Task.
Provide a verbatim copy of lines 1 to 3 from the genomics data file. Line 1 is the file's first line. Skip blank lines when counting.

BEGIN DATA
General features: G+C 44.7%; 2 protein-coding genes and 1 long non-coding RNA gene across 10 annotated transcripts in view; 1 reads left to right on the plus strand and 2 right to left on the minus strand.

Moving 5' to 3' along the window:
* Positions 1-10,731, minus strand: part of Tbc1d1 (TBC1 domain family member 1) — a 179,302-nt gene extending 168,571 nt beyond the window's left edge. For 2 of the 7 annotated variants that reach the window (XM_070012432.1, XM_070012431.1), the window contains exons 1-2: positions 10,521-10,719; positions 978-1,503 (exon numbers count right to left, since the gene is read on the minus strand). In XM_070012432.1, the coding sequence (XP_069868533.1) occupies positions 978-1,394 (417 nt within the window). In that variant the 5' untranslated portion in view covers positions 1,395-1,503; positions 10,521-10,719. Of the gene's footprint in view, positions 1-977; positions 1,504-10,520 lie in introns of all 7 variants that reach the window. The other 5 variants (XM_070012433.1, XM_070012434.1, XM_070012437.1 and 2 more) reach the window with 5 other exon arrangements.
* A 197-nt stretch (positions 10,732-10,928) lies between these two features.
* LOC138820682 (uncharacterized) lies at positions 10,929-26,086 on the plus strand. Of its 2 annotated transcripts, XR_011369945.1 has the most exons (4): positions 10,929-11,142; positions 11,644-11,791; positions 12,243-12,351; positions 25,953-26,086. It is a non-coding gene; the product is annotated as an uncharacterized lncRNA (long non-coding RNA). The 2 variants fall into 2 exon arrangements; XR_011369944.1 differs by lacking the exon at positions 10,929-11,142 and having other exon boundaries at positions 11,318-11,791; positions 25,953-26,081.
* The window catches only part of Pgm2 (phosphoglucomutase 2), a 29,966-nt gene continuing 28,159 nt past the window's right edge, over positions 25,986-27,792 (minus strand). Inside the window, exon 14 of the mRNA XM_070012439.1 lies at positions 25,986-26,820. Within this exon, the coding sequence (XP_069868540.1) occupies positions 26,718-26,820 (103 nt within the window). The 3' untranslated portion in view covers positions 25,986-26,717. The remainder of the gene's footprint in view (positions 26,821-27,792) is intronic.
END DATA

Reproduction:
General features: G+C 44.7%; 2 protein-coding genes and 1 long non-coding RNA gene across 10 annotated transcripts in view; 1 reads left to right on the plus strand and 2 right to left on the minus strand.

Moving 5' to 3' along the window:
* Positions 1-10,731, minus strand: part of Tbc1d1 (TBC1 domain family member 1) — a 179,302-nt gene extending 168,571 nt beyond the window's left edge. For 2 of the 7 annotated variants that reach the window (XM_070012432.1, XM_070012431.1), the window contains exons 1-2: positions 10,521-10,719; positions 978-1,503 (exon numbers count right to left, since the gene is read on the minus strand). In XM_070012432.1, the coding sequence (XP_069868533.1) occupies positions 978-1,394 (417 nt within the window). In that variant the 5' untranslated portion in view covers positions 1,395-1,503; positions 10,521-10,719. Of the gene's footprint in view, positions 1-977; positions 1,504-10,520 lie in introns of all 7 variants that reach the window. The other 5 variants (XM_070012433.1, XM_070012434.1, XM_070012437.1 and 2 more) reach the window with 5 other exon arrangements.